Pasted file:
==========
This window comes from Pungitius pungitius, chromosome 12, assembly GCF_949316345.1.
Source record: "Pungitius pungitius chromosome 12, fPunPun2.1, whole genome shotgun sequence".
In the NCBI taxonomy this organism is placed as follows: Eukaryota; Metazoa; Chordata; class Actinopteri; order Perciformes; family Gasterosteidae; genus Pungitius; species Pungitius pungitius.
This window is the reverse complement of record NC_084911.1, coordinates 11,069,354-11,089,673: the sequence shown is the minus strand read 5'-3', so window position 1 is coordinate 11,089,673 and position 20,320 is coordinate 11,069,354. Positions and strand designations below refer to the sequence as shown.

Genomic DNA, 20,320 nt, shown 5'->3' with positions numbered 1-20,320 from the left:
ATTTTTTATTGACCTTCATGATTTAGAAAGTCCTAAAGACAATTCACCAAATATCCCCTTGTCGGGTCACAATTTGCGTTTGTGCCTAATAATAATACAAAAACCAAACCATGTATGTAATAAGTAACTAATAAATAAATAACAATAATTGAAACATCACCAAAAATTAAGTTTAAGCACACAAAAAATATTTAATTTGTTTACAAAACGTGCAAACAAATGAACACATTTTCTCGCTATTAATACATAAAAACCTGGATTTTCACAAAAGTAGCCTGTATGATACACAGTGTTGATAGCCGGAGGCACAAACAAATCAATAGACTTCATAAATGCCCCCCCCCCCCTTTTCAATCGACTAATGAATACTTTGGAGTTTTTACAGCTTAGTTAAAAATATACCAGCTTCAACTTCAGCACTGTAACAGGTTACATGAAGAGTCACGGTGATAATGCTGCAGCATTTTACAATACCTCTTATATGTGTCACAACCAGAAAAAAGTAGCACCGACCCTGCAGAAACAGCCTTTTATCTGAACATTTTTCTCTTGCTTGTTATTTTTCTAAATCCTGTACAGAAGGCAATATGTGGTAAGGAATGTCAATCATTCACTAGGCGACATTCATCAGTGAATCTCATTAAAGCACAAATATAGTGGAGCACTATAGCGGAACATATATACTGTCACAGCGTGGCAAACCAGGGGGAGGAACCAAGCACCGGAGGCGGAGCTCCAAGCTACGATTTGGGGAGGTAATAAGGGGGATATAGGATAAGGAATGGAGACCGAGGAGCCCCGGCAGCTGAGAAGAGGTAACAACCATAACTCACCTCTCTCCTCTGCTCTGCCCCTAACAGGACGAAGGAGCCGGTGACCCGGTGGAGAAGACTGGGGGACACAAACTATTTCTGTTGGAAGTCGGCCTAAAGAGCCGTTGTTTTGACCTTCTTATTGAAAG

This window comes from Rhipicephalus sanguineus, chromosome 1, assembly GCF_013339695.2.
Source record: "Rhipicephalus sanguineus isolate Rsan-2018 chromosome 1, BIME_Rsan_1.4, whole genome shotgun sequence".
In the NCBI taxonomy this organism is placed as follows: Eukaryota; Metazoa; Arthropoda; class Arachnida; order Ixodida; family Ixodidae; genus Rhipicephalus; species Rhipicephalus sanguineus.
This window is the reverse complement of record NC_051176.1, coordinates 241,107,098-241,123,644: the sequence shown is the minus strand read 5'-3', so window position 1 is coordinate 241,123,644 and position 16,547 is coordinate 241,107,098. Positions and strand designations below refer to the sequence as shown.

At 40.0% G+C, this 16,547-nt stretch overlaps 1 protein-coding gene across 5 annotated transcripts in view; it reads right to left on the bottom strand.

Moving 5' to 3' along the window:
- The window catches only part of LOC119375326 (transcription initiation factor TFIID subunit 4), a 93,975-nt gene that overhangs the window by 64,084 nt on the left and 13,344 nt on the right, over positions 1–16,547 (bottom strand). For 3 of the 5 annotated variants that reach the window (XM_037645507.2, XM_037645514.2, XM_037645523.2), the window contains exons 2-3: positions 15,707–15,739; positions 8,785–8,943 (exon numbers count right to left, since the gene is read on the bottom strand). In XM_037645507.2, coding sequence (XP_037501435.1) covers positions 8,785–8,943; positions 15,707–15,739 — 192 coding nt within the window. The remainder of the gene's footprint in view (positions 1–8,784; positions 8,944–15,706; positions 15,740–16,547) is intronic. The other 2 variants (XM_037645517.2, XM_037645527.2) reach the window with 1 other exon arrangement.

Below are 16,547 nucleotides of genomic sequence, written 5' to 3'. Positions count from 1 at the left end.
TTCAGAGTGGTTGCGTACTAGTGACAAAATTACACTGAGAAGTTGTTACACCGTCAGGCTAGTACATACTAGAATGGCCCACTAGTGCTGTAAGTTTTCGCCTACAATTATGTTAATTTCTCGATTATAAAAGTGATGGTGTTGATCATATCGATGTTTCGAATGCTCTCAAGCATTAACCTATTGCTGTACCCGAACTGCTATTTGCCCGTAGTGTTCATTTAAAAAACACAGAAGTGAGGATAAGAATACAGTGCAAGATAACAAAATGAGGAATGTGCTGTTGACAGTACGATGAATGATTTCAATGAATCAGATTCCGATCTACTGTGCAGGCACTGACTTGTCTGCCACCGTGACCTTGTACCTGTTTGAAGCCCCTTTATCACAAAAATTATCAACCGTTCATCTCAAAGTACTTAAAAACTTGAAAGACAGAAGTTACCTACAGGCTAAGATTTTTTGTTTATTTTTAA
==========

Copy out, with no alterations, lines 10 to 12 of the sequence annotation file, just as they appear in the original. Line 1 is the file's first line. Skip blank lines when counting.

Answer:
This window is the reverse complement of record NC_051176.1, coordinates 241,107,098-241,123,644: the sequence shown is the minus strand read 5'-3', so window position 1 is coordinate 241,123,644 and position 16,547 is coordinate 241,107,098. Positions and strand designations below refer to the sequence as shown.

At 40.0% G+C, this 16,547-nt stretch overlaps 1 protein-coding gene across 5 annotated transcripts in view; it reads right to left on the bottom strand.

Moving 5' to 3' along the window: